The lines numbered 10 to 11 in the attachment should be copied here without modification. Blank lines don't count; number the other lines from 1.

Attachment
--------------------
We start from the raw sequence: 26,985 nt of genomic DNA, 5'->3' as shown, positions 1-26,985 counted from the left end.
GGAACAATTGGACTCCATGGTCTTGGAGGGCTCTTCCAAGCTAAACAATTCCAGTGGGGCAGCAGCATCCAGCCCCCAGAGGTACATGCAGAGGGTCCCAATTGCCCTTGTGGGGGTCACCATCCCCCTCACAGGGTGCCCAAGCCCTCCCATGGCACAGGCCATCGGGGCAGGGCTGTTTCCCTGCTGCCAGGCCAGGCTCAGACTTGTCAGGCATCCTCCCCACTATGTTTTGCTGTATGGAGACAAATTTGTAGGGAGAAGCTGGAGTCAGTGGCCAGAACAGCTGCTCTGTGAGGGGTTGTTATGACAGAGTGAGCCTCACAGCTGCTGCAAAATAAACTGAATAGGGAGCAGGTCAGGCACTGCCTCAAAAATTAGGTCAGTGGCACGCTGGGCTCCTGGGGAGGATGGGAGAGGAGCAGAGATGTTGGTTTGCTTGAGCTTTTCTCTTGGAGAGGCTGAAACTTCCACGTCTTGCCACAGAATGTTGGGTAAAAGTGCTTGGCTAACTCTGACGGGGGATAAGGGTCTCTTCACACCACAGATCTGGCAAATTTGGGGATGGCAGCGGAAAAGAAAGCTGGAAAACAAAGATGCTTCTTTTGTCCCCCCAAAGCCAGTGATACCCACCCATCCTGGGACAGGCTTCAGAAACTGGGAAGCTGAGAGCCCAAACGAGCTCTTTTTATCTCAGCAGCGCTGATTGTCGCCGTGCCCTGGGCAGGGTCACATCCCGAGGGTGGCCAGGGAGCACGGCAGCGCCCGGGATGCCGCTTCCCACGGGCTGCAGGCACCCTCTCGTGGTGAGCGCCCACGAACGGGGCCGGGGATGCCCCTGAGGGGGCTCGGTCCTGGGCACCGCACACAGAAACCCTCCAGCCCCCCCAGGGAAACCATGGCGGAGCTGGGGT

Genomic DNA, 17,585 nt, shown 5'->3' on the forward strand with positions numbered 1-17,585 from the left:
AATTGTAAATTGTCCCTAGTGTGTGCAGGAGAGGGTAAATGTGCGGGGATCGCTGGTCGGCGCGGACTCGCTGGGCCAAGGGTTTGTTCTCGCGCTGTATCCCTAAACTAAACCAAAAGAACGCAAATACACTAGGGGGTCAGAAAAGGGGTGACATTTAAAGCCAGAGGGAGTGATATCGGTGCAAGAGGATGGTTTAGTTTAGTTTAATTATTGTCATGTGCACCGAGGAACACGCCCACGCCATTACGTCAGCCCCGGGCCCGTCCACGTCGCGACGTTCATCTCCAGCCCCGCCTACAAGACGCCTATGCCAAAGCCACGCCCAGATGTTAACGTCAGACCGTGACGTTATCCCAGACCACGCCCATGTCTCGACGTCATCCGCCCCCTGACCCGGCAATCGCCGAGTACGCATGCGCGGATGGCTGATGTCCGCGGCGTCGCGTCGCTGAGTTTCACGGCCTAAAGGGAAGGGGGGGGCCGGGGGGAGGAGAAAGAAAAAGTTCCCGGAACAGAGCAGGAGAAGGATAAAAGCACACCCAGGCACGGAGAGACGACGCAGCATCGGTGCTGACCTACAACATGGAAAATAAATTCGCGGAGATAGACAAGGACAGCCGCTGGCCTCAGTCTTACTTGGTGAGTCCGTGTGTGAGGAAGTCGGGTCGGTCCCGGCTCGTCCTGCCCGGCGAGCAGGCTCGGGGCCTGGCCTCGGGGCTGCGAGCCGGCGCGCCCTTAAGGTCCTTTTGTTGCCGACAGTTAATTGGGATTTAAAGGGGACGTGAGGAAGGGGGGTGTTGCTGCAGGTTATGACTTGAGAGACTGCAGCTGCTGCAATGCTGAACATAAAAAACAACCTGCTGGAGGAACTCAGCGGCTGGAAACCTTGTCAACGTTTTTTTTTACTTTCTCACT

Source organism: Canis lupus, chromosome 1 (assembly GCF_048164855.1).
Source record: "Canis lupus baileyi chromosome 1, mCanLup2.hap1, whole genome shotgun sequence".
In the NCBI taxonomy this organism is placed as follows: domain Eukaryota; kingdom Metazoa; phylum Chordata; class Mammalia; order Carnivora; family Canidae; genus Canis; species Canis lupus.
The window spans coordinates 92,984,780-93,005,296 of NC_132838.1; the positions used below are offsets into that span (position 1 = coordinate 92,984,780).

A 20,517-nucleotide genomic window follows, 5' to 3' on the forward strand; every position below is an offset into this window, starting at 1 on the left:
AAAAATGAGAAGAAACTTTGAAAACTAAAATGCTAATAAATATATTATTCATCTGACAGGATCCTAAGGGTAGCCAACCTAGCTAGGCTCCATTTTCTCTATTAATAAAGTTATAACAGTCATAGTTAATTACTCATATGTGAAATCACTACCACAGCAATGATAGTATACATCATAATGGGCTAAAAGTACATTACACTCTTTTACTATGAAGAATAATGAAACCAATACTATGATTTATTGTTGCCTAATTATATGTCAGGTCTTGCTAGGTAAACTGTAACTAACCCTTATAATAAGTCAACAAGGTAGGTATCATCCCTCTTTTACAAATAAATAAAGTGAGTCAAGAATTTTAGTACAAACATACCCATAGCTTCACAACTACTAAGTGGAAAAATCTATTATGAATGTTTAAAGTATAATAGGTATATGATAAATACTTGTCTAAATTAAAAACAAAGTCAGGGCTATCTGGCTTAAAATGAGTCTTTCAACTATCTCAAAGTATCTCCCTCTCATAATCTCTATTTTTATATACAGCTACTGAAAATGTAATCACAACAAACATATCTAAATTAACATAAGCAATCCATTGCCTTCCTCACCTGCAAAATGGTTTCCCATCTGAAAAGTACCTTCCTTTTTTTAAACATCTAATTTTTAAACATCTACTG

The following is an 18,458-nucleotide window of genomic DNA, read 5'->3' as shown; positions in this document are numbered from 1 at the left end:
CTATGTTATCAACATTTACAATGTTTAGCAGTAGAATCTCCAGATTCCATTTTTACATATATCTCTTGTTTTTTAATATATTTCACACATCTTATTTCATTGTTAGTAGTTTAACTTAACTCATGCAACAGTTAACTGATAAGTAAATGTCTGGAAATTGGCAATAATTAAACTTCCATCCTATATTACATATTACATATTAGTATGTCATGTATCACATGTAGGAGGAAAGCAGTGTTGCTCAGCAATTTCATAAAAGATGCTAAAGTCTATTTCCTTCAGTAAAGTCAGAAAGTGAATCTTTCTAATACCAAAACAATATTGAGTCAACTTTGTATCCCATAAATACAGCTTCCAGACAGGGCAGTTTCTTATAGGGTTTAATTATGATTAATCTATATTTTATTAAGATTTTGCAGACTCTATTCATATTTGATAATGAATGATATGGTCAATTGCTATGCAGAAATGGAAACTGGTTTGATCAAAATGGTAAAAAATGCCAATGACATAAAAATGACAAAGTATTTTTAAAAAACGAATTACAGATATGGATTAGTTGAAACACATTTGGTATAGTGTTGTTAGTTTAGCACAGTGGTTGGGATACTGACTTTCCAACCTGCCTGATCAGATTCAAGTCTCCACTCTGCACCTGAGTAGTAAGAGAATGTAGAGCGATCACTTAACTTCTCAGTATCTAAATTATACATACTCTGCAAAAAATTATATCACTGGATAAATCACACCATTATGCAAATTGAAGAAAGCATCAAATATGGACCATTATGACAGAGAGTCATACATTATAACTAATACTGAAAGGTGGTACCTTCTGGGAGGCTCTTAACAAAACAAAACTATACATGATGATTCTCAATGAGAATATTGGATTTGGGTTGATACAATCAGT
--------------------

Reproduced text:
AAAAATGAGAAGAAACTTTGAAAACTAAAATGCTAATAAATATATTATTCATCTGACAGGATCCTAAGGGTAGCCAACCTAGCTAGGCTCCATTTTCTCTATTAATAAAGTTATAACAGTCATAGTTAATTACTCATATGTGAAATCACTACCACAGCAATGATAGTATACATCATAATGGGCTAAAAGTACATTACACTCTTTTACTATGAAGAATAATGAAACCAATACTATGATTTATTGTTGCCTAATTATATGTCAGGTCTTGCTAGGTAAACTGTAACTAACCCTTATAATAAGTCAACAAGGTAGGTATCATCCCTCTTTTACAAATAAATAAAGTGAGTCAAGAATTTTAGTACAAACATACCCATAGCTTCACAACTACTAAGTGGAAAAATCTATTATGAATGTTTAAAGTATAATAGGTATATGATAAATACTTGTCTAAATTAAAAACAAAGTCAGGGCTATCTGGCTTAAAATGAGTCTTTCAACTATCTCAAAGTATCTCCCTCTCATAATCTCTATTTTTATATACAGCTACTGAAAATGTAATCACAACAAACATATCTAAATTAACATAAGCAATCCATTGCCTTCCTCACCTGCAAAATGGTTTCCCATCTGAAAAGTACCTTCCTTTTTTTAAACATCTAATTTTTAAACATCTACTG

The following is an 18,458-nucleotide window of genomic DNA, read 5'->3' as shown; positions in this document are numbered from 1 at the left end: